He also echoed what I have been warning about, for quite some time now, that the European Central Bank will need to purchase equities to stimulate Europe's economy. This would be following Switzerland and Japan down the rabbit hole. If this takes place then the ECB will be dominating and controlling all of the European markets as their governments flail in the wind of broken dreams. I would state that the governments in Europe have failed, and ceded power to their central bank, in a last ditch effort to keep their economies alive. From an investor's viewpoint, you can't fade them, as the people that make the money will always win as they have an ability, "monetary creation," that you do not.

Now, as a percent of local currency nominal GDP, the Fed's assets are at 18.9% of America's GDP, while the ECB's are at 39.8% of the EU's GDP and the Bank of Japan's are at 100.80% of Japan's GDP, according to Yardeni Research. There is more here than meets the eye, however. This then means that the "Real" debt to Gross Domestic Product number is much higher than stated because the assets and liabilities of the central banks also reflect back on the countries that own them.

So, in the case of the United States, our stipulated debt to GDP number is 106.10% which becomes 126.15% if the assets/liabilities of the Fed are included. For the EU, where the stipulated debt to GDP figure is 85.10%, it means that the "Real" number is 119.0% if the ECB's assets/liabilities are included. For some specific countries the numbers get scary, such as Italy, with a debt to GDP figure of 132% which would escalate Italy's "Real" number to 184.50%, if the ECB's data were included.

"God gives the nuts, but he does not crack them."

- Franz Kafka

All of this also means that the Fed, and the government of the United States, is getting backed into a corner. We can hardly compete, economically, by raising taxes, when the rest of the world no longer raises taxes but has their central banks create new money, to pay for their desires. America, in my opinion, is now up against it, with our backs against the wall, as the boys and girls in Europe and Japan have changed the rules of the game. Borrowers are getting a windfall, and investors are feeling the heat, as the antics of the central bankers take their toll.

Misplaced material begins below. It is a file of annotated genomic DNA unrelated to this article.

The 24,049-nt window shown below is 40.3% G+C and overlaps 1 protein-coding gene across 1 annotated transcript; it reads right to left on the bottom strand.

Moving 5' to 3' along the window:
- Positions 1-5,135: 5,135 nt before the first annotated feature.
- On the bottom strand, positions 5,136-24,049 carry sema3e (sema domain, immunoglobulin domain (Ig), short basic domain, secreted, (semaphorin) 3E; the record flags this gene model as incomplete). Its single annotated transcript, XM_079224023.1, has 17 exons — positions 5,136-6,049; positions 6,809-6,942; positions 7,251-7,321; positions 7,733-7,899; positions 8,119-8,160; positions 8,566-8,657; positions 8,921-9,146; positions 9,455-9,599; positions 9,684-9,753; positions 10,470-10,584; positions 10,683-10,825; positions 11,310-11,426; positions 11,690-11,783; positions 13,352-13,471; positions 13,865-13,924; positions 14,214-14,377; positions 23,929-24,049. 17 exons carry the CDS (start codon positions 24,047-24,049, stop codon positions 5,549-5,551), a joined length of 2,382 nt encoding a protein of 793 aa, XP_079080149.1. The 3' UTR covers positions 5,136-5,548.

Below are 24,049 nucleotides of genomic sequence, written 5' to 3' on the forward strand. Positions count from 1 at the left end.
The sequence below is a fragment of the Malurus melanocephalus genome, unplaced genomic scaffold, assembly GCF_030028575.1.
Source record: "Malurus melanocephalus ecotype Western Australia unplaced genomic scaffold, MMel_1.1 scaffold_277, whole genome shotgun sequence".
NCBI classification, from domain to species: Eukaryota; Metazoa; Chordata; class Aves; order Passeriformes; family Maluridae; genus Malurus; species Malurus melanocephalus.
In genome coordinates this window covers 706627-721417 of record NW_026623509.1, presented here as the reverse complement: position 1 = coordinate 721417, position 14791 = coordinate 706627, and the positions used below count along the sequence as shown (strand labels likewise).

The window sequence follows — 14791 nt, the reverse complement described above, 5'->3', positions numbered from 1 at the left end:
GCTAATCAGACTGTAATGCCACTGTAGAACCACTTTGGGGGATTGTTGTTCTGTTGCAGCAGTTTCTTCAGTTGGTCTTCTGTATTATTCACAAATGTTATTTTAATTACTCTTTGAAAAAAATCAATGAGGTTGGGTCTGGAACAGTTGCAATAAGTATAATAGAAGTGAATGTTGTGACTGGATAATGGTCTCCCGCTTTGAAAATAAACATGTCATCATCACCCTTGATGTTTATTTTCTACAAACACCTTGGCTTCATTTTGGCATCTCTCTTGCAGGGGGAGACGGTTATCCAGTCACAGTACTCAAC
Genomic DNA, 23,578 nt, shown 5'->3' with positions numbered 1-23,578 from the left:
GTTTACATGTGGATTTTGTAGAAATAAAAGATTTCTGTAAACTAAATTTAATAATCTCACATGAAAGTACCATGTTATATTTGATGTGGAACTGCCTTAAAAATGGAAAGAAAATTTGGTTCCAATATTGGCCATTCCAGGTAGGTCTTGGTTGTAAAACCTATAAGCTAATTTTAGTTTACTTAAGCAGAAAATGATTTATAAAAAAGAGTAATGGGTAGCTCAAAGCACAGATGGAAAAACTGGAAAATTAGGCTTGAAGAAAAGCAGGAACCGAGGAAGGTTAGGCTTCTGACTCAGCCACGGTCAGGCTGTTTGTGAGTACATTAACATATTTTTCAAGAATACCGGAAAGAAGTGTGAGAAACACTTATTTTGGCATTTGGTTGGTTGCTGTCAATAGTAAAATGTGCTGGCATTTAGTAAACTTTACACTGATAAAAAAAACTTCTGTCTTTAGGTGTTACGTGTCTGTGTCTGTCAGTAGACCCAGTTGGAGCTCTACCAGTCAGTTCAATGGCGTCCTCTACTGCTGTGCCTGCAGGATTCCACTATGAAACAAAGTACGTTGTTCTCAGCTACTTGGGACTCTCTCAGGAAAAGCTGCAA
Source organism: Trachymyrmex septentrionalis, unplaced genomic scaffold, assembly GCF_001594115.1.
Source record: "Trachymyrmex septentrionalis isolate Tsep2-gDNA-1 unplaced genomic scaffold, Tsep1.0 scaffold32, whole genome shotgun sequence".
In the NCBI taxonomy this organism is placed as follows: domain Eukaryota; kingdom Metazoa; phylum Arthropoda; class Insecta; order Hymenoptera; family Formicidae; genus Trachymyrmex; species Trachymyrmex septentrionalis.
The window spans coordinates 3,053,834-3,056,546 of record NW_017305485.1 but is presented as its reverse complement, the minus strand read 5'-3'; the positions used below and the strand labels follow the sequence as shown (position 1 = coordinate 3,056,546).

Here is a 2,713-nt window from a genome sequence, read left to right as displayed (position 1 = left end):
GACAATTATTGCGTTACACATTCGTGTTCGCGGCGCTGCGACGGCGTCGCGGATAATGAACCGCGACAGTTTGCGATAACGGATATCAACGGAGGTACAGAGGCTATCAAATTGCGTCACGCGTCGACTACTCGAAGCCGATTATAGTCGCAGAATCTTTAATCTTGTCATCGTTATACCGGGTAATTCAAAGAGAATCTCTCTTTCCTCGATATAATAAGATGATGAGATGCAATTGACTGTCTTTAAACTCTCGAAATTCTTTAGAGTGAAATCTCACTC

In America, the lagging nation, we still have time for equities up, Real Estate up, as bond yields head to Zero, or less and probably in short order. We are in an investing cycle never before seen, ever, because the central banks are going to grow negatively yielding debt in magnitudes, in my estimation, which is something that has never occurred before. You may ask if there is an end-game, which might occur, but is years, if not decades away, when the fallout will come in the currency markets. There, eventually, will also be a profound negative reaction in both equities and Real Estate as the costs of borrowing money no longer affect asset prices. However, especially in the United States, we are nowhere close to that paradigm presently.

I reiterate, "The Markets Are In Franz Kafka Territory."

Editor's Note: The summary bullets for this article were chosen by Seeking Alpha editors.